Ghana is particularly vulnerable to climate change, due to its lack of capacity to undertake adaptive measures to address environmental problems, as well as the socio-economic costs of climate change.
Climate-induced disruption of agricultural systems, flooding of coastal areas, and sea erosion are all tangible effects of climate change in Ghana, a country which ranks high amongst African countries most exposed to risks from multiple weather-related hazards.
Since it was built in 1965, the large Akosombo dam has produced the bulk of the total electricity, and until the 1990s, Akosombo produced about 80% of national electricity supply. Recently however, erratic and reduced levels of precipitation have started to seriously threaten the production capacity of the dam. As a result there has been a significant reduction to approximately 65% of the electricit. This is one of the many factors demonstrating Ghana’s need to review the nation’s options for strengthening future resilience with a reliable and clean energy mix.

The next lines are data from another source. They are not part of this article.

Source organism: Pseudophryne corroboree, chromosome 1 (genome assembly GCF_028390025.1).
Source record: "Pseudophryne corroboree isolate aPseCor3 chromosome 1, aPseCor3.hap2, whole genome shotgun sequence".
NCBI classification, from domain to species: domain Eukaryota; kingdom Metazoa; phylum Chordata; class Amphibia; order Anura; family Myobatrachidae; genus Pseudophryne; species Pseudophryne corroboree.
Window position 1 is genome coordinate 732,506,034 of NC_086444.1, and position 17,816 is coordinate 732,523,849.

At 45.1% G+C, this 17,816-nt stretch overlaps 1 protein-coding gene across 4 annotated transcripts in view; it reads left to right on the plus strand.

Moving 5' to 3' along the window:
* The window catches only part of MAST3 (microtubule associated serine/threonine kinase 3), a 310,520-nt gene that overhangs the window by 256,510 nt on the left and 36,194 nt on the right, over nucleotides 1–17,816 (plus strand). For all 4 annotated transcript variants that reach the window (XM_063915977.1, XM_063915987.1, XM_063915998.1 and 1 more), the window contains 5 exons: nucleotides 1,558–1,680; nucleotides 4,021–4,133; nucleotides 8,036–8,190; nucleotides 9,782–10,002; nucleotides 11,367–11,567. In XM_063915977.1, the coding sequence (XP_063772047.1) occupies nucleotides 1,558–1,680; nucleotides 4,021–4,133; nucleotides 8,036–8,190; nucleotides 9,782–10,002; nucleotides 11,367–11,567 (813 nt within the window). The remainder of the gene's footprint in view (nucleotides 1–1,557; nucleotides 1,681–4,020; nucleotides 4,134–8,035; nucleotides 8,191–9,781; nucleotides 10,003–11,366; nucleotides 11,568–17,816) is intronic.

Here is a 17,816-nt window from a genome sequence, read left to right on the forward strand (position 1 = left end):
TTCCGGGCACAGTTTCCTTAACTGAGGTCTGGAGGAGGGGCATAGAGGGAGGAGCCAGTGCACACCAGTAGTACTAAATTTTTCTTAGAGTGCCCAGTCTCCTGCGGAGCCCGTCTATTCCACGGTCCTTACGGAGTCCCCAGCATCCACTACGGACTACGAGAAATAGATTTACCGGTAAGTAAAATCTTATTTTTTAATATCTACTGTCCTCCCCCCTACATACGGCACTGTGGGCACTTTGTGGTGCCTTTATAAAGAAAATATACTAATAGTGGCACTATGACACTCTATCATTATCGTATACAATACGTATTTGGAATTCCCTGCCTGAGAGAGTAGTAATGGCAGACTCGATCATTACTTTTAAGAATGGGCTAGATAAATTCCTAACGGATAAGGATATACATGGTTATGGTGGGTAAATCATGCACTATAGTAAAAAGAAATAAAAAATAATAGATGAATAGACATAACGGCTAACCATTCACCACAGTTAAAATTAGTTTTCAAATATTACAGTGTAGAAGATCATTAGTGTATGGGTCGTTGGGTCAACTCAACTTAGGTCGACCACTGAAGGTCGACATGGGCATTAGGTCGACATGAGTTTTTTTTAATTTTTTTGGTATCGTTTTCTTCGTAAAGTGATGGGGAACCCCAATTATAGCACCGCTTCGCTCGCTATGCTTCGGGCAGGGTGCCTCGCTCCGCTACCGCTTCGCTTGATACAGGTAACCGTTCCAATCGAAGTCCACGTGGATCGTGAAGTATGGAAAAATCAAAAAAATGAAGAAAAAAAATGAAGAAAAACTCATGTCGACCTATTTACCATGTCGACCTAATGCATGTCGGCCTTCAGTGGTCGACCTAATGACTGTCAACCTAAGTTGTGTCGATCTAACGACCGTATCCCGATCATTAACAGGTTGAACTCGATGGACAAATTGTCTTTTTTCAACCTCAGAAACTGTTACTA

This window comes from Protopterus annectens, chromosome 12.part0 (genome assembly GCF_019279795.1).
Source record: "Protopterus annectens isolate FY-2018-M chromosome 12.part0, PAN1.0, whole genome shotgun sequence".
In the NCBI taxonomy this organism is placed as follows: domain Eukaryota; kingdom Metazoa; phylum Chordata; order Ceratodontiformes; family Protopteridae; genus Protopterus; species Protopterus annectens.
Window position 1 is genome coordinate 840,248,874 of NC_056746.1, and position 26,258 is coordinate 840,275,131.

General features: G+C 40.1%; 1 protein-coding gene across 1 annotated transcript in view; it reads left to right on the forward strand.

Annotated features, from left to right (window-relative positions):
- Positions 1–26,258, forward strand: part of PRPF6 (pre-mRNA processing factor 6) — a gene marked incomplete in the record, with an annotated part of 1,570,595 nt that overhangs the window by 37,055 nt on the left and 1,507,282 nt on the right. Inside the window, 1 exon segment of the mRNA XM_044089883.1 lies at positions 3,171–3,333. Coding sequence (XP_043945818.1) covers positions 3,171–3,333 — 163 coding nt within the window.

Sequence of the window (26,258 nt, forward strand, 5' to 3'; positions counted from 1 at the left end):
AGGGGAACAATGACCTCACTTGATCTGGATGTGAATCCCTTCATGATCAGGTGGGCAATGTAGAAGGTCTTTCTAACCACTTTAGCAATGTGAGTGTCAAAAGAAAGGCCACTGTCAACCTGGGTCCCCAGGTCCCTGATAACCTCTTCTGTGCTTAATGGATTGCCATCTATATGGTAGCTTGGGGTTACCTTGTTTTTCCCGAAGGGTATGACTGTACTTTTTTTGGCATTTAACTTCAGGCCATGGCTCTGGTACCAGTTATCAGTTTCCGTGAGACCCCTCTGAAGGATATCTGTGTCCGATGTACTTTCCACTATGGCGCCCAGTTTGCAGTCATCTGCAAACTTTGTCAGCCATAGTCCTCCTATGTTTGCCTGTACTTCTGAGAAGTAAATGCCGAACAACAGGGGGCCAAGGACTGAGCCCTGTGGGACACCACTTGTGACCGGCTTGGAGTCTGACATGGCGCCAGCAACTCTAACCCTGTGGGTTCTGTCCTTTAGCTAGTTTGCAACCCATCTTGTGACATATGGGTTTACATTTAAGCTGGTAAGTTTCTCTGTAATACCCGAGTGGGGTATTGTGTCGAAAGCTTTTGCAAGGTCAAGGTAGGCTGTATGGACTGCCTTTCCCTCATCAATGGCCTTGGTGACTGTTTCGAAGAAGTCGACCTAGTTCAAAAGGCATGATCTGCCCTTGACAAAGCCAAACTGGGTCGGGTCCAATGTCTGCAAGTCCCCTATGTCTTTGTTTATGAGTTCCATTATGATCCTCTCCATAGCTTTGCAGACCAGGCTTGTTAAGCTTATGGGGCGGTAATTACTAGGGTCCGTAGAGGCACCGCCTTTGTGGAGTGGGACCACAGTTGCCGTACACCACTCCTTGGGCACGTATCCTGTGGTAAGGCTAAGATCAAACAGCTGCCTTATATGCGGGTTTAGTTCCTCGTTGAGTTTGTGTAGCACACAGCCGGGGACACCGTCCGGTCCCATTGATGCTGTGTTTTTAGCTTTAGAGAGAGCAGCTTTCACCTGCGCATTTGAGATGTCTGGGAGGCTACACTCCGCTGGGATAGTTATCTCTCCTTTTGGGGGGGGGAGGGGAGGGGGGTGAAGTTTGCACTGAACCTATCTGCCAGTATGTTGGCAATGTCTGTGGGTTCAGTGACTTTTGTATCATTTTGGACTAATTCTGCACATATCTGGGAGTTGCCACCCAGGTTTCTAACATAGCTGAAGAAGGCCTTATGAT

Read here about the climate innovation system in Ghana and our recommended strategies for strengthening it.
Demographic Yearbook 2008, Table 5 Estimates of
mid-year population: 1999-2008.
Carbon emissions per country:
(CDIAC) Carbon dioxide emissions (CO2), thousand metric tons of CO2.
Carbon emissions per capita:
2007, Ghana: 0,4289
(CDIAC) Carbon dioxide emissions (CO2), metric tons of CO2 per capita.
Population below $1 (PPP) per day, percentage:
2006: 30 %
GDP per capita:
Ghana $ 1,600 (2010 est.)